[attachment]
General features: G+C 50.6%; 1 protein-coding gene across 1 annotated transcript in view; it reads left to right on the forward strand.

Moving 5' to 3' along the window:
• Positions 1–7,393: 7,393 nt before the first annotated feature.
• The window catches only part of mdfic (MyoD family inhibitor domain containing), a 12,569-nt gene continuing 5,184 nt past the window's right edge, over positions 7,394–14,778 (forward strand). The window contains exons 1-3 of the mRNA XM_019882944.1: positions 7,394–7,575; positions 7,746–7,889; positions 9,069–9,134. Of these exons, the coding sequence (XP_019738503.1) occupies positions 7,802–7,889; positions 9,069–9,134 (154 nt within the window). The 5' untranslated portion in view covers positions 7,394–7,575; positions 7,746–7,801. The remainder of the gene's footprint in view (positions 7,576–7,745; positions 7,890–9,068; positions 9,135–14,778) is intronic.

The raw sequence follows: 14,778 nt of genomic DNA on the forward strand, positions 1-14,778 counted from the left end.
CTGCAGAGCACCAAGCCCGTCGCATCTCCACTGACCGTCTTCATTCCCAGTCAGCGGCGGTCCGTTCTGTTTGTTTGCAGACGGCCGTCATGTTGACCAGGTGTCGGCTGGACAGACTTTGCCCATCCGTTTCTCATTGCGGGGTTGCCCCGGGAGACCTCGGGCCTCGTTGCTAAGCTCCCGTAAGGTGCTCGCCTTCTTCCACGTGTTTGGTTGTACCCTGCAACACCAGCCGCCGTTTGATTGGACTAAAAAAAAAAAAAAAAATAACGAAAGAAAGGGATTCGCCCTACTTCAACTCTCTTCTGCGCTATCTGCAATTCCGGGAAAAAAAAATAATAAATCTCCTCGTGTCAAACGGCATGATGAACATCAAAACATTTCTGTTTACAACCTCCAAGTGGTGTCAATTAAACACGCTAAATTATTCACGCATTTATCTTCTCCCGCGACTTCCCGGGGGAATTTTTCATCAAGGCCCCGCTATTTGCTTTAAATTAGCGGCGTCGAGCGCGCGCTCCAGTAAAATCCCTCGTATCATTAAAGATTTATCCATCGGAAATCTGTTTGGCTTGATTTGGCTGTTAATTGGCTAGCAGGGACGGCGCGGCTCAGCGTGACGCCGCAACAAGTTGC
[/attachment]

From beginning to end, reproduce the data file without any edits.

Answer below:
General features: G+C 50.6%; 1 protein-coding gene across 1 annotated transcript in view; it reads left to right on the forward strand.

Moving 5' to 3' along the window:
• Positions 1–7,393: 7,393 nt before the first annotated feature.
• The window catches only part of mdfic (MyoD family inhibitor domain containing), a 12,569-nt gene continuing 5,184 nt past the window's right edge, over positions 7,394–14,778 (forward strand). The window contains exons 1-3 of the mRNA XM_019882944.1: positions 7,394–7,575; positions 7,746–7,889; positions 9,069–9,134. Of these exons, the coding sequence (XP_019738503.1) occupies positions 7,802–7,889; positions 9,069–9,134 (154 nt within the window). The 5' untranslated portion in view covers positions 7,394–7,575; positions 7,746–7,801. The remainder of the gene's footprint in view (positions 7,576–7,745; positions 7,890–9,068; positions 9,135–14,778) is intronic.

The raw sequence follows: 14,778 nt of genomic DNA on the forward strand, positions 1-14,778 counted from the left end.
CTGCAGAGCACCAAGCCCGTCGCATCTCCACTGACCGTCTTCATTCCCAGTCAGCGGCGGTCCGTTCTGTTTGTTTGCAGACGGCCGTCATGTTGACCAGGTGTCGGCTGGACAGACTTTGCCCATCCGTTTCTCATTGCGGGGTTGCCCCGGGAGACCTCGGGCCTCGTTGCTAAGCTCCCGTAAGGTGCTCGCCTTCTTCCACGTGTTTGGTTGTACCCTGCAACACCAGCCGCCGTTTGATTGGACTAAAAAAAAAAAAAAAAATAACGAAAGAAAGGGATTCGCCCTACTTCAACTCTCTTCTGCGCTATCTGCAATTCCGGGAAAAAAAAATAATAAATCTCCTCGTGTCAAACGGCATGATGAACATCAAAACATTTCTGTTTACAACCTCCAAGTGGTGTCAATTAAACACGCTAAATTATTCACGCATTTATCTTCTCCCGCGACTTCCCGGGGGAATTTTTCATCAAGGCCCCGCTATTTGCTTTAAATTAGCGGCGTCGAGCGCGCGCTCCAGTAAAATCCCTCGTATCATTAAAGATTTATCCATCGGAAATCTGTTTGGCTTGATTTGGCTGTTAATTGGCTAGCAGGGACGGCGCGGCTCAGCGTGACGCCGCAACAAGTTGC